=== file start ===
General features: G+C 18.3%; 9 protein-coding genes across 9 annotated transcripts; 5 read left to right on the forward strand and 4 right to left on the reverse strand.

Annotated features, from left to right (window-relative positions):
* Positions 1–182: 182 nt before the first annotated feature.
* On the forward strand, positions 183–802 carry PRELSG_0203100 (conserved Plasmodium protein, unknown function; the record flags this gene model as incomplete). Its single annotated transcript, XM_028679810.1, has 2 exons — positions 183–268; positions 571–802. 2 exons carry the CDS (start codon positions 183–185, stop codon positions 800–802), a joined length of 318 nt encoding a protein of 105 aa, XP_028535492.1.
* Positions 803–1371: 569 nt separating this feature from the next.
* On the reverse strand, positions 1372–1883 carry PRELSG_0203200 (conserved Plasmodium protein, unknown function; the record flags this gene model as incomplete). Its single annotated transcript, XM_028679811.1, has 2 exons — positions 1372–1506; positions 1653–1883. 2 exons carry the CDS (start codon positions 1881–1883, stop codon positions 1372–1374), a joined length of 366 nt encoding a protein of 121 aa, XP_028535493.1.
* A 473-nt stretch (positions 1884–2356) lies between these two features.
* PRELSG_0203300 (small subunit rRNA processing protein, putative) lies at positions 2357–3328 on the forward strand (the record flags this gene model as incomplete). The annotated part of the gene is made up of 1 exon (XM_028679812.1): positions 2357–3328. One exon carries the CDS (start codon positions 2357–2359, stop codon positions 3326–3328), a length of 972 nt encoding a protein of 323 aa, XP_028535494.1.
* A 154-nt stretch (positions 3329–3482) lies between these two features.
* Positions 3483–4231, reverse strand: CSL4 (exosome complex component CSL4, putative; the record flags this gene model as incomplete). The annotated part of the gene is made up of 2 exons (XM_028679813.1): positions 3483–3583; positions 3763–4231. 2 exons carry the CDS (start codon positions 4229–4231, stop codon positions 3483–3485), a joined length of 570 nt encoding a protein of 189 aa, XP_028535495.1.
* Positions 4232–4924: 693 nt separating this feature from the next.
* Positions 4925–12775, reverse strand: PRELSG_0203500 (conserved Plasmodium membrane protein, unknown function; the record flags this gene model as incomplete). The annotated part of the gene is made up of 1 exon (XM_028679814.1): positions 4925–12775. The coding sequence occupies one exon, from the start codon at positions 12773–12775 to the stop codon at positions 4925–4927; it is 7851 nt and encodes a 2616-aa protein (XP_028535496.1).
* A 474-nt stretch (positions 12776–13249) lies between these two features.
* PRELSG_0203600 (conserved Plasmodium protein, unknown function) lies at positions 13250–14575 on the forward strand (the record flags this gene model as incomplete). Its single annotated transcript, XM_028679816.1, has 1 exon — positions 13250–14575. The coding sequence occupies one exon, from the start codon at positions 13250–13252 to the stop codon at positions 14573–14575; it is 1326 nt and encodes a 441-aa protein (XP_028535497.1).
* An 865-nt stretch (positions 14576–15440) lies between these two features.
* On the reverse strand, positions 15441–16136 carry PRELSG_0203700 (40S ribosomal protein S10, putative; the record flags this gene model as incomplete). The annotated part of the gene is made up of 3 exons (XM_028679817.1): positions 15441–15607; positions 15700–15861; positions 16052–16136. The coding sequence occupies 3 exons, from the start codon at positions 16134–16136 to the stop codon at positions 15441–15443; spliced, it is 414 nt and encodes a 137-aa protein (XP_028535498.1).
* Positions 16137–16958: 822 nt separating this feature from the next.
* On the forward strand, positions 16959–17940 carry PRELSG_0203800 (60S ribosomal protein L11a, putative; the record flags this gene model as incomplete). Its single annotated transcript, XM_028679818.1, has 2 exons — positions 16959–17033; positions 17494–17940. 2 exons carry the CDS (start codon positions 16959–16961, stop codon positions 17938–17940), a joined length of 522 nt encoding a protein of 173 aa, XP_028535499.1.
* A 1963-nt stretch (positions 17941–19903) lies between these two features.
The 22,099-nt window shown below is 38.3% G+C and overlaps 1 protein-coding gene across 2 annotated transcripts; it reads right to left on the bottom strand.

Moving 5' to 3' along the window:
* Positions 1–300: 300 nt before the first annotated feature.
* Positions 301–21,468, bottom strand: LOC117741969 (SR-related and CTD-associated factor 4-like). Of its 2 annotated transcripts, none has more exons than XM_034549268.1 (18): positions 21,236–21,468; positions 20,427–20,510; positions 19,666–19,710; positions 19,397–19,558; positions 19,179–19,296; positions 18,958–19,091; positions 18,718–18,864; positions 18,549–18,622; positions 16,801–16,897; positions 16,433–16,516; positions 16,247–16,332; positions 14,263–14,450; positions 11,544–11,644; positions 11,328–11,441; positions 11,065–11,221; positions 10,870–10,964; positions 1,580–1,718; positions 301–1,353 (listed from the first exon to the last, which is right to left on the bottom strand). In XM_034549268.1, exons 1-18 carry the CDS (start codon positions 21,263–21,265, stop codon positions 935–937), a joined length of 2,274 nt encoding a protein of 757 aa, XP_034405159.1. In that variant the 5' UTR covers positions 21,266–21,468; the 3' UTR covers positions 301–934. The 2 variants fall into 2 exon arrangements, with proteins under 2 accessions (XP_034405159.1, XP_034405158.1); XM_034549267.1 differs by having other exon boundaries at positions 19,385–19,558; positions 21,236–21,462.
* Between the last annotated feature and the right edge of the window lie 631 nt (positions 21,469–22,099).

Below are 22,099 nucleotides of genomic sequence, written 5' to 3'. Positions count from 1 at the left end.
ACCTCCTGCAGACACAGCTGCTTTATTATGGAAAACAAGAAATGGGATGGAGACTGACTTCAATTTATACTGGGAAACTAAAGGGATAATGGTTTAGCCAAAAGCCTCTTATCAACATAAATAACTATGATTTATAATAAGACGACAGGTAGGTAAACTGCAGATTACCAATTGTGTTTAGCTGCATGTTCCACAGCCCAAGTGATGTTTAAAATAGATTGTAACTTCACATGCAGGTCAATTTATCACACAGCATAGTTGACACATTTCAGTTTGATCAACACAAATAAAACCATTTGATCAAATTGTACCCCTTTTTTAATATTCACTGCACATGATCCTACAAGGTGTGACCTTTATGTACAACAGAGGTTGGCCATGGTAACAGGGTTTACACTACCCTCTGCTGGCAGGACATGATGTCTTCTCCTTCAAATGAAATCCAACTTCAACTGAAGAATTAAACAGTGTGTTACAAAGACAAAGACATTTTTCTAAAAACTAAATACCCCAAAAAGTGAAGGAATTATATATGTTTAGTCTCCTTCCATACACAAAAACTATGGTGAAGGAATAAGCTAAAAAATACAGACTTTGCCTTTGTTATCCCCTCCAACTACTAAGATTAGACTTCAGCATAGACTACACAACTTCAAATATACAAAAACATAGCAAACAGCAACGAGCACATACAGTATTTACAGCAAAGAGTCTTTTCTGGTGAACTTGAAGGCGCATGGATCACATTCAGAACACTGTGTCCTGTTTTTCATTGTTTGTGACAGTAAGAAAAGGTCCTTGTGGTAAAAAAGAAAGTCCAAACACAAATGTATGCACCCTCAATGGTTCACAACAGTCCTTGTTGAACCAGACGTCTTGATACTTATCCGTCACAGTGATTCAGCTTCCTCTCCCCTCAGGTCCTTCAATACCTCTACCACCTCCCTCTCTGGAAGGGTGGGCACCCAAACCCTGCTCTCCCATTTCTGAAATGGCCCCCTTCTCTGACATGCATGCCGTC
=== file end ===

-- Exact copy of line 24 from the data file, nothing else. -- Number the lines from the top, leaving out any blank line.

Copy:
* Between the last annotated feature and the right edge of the window lie 631 nt (positions 21,469–22,099).